Joe Biden Delivers Gaffe-Ridden, Defiant Message After New Hampshire Blowout

COLUMBIA, SC - FEBRUARY 11: Democratic presidential candidate former Vice President Joe Biden addresses the crowd during a South Carolina campaign launch party on February 11, 2020 in Columbia, South Carolina. Biden skipped a primary night event in New Hampshire after the count there showed a distant finish to front …
Sean Rayford/Getty Images

Former Vice President Joe Biden delivered a gaffe-ridden but defiant message shortly after suffering a blowout in the New Hampshire primary.

Speaking to supporters in South Carolina, where he retreated after defeat in New Hampshire was all but assured on Monday, the former vice president remained defiant that his White House prospects were still very much credible.

“Tonight, we just heard from the first two of 50 states. Not all of nation, not have…not a quarter of the nation, but two [states],” Biden said. “Now, where I come from that’s the opening bell. Not the closing bell.”

Despite the confidant tone, the former vice president quickly tripped himself up with a gaffe, claiming that although “Iowa and Nevada have spoken,” his campaign planned to vigorously contest the next series of primaries.

The gaffes, however, did not end there. While extolling his support among black voters, Biden claimed his former running mate, Barack Obama, had defeated an incumbent president in 2008.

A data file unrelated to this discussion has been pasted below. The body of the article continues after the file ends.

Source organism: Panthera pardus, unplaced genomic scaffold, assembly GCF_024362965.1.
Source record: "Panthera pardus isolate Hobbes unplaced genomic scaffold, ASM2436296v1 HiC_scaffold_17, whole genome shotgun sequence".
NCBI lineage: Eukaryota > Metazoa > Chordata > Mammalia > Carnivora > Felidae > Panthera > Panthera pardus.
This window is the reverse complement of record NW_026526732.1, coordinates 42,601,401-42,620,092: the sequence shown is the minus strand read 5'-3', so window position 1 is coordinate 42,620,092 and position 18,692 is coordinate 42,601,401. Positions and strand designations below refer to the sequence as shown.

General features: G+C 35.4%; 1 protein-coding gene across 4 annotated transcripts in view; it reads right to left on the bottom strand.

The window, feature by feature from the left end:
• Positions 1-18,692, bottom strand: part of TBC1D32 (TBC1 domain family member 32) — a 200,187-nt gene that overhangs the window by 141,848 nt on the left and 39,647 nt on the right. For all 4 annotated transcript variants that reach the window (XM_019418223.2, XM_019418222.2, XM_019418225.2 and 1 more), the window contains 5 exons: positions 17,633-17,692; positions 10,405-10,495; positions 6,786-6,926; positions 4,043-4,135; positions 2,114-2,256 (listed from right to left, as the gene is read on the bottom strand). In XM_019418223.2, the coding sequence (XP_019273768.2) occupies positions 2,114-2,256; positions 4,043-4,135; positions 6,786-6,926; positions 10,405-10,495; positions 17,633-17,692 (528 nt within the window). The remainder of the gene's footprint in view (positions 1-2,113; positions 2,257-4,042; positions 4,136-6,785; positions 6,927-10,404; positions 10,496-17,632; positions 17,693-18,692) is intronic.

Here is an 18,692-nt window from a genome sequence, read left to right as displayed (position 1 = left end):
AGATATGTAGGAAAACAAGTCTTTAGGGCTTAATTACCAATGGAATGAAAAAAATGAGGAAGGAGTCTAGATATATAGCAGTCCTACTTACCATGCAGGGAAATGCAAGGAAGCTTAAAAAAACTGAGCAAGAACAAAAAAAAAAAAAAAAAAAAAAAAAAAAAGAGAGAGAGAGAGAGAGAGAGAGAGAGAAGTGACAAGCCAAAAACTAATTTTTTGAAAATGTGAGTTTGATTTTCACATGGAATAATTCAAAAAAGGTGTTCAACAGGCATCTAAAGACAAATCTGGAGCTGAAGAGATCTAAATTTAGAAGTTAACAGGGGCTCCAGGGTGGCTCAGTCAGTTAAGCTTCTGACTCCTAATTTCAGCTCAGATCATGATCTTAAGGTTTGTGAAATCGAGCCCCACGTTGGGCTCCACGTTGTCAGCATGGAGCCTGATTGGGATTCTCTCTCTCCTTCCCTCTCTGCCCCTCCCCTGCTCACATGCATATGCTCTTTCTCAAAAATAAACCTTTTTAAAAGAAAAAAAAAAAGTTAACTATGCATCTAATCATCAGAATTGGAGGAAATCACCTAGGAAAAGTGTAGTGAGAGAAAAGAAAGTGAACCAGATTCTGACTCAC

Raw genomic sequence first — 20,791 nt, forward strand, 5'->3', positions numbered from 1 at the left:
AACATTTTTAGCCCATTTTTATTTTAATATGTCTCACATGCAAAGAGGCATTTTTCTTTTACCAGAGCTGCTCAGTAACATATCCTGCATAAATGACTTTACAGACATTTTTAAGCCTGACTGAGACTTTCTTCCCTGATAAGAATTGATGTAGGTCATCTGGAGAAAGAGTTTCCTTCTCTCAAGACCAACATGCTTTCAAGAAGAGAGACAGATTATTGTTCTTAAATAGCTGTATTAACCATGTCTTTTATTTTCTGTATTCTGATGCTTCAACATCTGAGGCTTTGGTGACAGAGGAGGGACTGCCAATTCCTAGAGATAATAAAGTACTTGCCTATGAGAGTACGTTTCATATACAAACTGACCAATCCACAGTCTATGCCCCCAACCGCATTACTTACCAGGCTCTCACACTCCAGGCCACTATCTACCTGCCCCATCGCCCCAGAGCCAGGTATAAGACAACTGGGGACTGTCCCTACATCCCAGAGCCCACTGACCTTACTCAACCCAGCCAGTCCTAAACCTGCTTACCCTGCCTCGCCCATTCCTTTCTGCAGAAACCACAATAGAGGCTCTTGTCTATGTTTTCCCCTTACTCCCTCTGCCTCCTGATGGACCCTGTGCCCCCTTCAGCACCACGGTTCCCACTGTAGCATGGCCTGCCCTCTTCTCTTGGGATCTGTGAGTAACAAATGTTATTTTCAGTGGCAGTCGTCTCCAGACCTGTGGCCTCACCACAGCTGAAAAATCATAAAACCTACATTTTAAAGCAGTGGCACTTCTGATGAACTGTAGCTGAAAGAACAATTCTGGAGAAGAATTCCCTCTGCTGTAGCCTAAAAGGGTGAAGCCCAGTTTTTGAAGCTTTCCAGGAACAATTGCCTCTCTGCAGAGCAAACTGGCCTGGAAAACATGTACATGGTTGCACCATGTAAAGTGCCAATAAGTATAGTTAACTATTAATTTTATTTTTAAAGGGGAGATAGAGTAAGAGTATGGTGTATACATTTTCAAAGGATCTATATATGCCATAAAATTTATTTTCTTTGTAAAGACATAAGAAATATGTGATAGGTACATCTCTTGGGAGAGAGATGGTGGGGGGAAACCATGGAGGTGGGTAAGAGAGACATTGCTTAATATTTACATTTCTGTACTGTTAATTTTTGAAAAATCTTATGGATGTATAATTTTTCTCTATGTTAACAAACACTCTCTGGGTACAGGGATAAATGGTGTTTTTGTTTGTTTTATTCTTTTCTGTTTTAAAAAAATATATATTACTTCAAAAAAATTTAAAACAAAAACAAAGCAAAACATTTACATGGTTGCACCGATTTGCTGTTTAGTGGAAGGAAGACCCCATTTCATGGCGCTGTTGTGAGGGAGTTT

The 77-year-old former vice president said:

All those Democrats that won against incumbents, from Jimmy Carter to a guy named Clinton and a guy named Obama, my good friend, guess what. They had overwhelming African American support. Without it nobody’s ever won.

Biden delivered his remarks shortly after polls closed in New Hampshire, where his campaign cratered. Although the results have yet to be finalized, the former vice president was firmly in fifth place—garnering only eight percent of the vote with more than 75 percent of precincts reporting.

The poor showing all but ensures Biden will not receive any delegates from the state, even though his campaign and an affiliated Super PAC spent heavily in the closing in a last ditch effort to avoid disaster.

The loss in New Hampshire, where Biden predicted victory as late as November, follows his campaign’s fourth place finish in the Iowa Caucuses. Those losses, coupled with Biden’s looming cash crunch, has led many to speculate that former vice president’s campaign is fading, with South Carolina likely to be either a firewall or a last stand.Biden, himself, admitted as much on Tuesday.

“I know, this is going to be the fight of my life,” Biden told his supporters. “I can’t do it alone, I need your help to climb this mountain.”


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